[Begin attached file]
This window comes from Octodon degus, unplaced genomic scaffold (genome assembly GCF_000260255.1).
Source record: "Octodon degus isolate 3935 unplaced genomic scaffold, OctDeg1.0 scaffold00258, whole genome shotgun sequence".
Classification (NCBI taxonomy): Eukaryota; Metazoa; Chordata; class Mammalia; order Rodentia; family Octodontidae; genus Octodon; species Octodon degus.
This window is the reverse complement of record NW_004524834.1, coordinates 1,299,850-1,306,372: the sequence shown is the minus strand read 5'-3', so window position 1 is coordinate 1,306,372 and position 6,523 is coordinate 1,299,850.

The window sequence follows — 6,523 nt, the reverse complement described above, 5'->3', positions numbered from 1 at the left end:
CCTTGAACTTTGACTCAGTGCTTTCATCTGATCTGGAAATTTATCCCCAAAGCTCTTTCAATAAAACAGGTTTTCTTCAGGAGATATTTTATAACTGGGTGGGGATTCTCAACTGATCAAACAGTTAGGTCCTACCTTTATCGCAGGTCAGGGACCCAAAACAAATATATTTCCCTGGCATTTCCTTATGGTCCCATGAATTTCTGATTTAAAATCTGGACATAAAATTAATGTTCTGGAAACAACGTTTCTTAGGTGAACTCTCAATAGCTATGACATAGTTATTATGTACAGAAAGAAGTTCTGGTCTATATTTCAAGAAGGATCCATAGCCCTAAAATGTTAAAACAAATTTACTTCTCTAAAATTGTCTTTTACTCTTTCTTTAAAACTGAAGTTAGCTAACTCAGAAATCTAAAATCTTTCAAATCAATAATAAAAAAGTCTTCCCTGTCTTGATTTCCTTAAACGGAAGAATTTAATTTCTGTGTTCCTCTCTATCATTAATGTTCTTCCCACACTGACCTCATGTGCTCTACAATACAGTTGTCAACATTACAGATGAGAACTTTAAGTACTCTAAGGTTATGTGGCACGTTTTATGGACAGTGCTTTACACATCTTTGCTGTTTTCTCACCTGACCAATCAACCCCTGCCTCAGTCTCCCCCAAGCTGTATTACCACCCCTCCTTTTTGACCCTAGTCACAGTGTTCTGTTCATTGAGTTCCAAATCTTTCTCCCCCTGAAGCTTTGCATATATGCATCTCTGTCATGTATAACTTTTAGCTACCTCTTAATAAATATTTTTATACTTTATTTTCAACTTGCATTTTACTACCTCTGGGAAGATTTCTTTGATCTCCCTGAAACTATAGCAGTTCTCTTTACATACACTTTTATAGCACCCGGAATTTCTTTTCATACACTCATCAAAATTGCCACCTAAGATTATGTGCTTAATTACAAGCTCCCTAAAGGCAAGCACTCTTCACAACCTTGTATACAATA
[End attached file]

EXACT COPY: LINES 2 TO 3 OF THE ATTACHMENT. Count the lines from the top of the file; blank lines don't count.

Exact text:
Source record: "Octodon degus isolate 3935 unplaced genomic scaffold, OctDeg1.0 scaffold00258, whole genome shotgun sequence".
Classification (NCBI taxonomy): Eukaryota; Metazoa; Chordata; class Mammalia; order Rodentia; family Octodontidae; genus Octodon; species Octodon degus.